7 Energy-Saving Practices That Don’t Save Energy
You’re taking steps to save both energy and money. Could you be fooling yourself that you’re actually saving either with your efforts? We explore common energy-saving practices that likely aren’t saving you anything at all.
People believe they are saving money by following certain “energy-saving” practices. However, not all that we do actually helps us save money. Therefore, we should stop following these seven so-called energy-saving practices.
Practice #1: Not adjusting the thermostat at night when you are sleeping or when you are away from home
Research shows that adjusting the thermostat during the time you are sleeping or when you are away from home can reduce your utilities from 5 to 15%. That is because the amount of energy that is used is based on the outdoor temperature. Therefore, if you set the temperature up in the summer and down in the winter by about 10 degrees, you can save energy. As a result, making this adjustment during the time you are sleeping or before leaving for work can make a difference in your energy consumption.
Practice #2: Leaving on computers, lights or appliances all the time
Computers and lighting two decades ago were bigger energy hogs and more prone to damage from energy surges. Therefore, it was better, at that time, to leave them on. However, the rule has changed for today’s lights, computers, and appliances. Any time that you are not using the lights or equipment in your home, it is better to turn them off.
Practice #3: Boiling hot water from the tap rather than cold water
It does not matter whether water is cold or hot, it takes the same amount of energy to boil. That is because hot water from the tap uses energy from the hot water heater before it consumes the electricity from the stove.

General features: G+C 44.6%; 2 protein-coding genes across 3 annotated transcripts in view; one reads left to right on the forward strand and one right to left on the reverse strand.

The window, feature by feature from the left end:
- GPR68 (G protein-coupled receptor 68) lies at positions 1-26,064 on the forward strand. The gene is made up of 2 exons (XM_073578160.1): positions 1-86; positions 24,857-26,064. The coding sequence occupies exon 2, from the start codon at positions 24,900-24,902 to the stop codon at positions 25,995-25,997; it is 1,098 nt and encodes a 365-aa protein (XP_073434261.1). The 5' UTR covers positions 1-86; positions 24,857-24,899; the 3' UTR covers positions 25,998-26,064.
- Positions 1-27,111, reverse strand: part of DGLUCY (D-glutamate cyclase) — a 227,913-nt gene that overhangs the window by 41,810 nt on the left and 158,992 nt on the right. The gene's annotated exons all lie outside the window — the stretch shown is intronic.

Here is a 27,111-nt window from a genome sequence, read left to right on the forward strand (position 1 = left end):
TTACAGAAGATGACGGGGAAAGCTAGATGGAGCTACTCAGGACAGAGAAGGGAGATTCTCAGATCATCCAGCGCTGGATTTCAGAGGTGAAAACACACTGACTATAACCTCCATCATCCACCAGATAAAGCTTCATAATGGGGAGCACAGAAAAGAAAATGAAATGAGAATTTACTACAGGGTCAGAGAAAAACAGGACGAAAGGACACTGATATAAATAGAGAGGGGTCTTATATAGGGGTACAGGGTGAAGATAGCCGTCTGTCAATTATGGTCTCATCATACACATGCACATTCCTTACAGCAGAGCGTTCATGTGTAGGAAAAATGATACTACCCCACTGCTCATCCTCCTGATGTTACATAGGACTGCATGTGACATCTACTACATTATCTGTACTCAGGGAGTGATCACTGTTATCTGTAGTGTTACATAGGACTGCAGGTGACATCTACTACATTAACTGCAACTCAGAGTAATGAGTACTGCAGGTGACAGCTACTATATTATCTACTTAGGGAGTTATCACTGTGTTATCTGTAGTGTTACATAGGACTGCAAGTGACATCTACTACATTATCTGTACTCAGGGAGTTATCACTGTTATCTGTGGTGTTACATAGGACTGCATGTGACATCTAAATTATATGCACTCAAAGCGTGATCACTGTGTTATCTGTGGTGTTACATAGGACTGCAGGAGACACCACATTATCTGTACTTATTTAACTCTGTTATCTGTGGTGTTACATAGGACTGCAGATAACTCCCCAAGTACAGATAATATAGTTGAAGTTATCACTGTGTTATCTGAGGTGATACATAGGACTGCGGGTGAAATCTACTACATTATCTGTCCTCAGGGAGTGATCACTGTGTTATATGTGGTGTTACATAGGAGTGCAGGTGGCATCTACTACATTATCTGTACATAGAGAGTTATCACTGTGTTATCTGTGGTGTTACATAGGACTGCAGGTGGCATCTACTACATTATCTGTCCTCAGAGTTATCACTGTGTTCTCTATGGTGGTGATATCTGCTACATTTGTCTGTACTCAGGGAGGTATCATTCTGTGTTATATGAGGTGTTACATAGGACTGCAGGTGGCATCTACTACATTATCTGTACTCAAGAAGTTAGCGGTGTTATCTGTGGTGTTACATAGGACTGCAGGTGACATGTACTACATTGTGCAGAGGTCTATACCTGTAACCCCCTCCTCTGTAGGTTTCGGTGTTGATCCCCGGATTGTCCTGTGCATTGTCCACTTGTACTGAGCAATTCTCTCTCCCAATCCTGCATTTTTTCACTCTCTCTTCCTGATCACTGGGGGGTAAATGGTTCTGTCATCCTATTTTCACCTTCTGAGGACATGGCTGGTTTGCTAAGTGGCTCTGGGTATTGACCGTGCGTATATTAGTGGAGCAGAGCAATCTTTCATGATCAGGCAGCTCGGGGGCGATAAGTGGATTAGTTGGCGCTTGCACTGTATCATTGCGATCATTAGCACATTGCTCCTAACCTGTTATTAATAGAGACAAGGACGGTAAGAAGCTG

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Practice #4: Using duct tape to seal ducts
In spite of the name, duct tape is not designed to seal ducts. If you need to use a tape, choose mastic tape to seal and insulate ductwork. Duct tape will not work in dusty or dirty environments.
Practice #5: Buying a new energy-efficient air conditioner and/or appliances to increase your home’s resale value
Only a small correlation may exist between a home’s purchase price and a higher efficiency heating or cooling system. For example, smaller high-efficiency HVAC systems can generate as much energy as larger inefficient systems. However, one study by the National Association of Home Builders did show that 51% of home buyers will pay about $10,000 more for a home if the energy upgrades save them around $1,000 per year.
Practice #6: Ignoring small water leaks
All those single drops of water from a dripping faucet can substantially raise a water bill. In fact, the drips usually translate into 300+ extra gallons of water used each month. You are literally throwing money down the drain if you don’t fix a drip or leak.
Practice #7: Taking baths rather than showers
A shower, when using a low-flow shower head, uses approximately 25 gallons of water for 10 minutes. Baths usually hold about 40 gallons of water. Therefore, a shower uses less energy.
Reviewed February 2021
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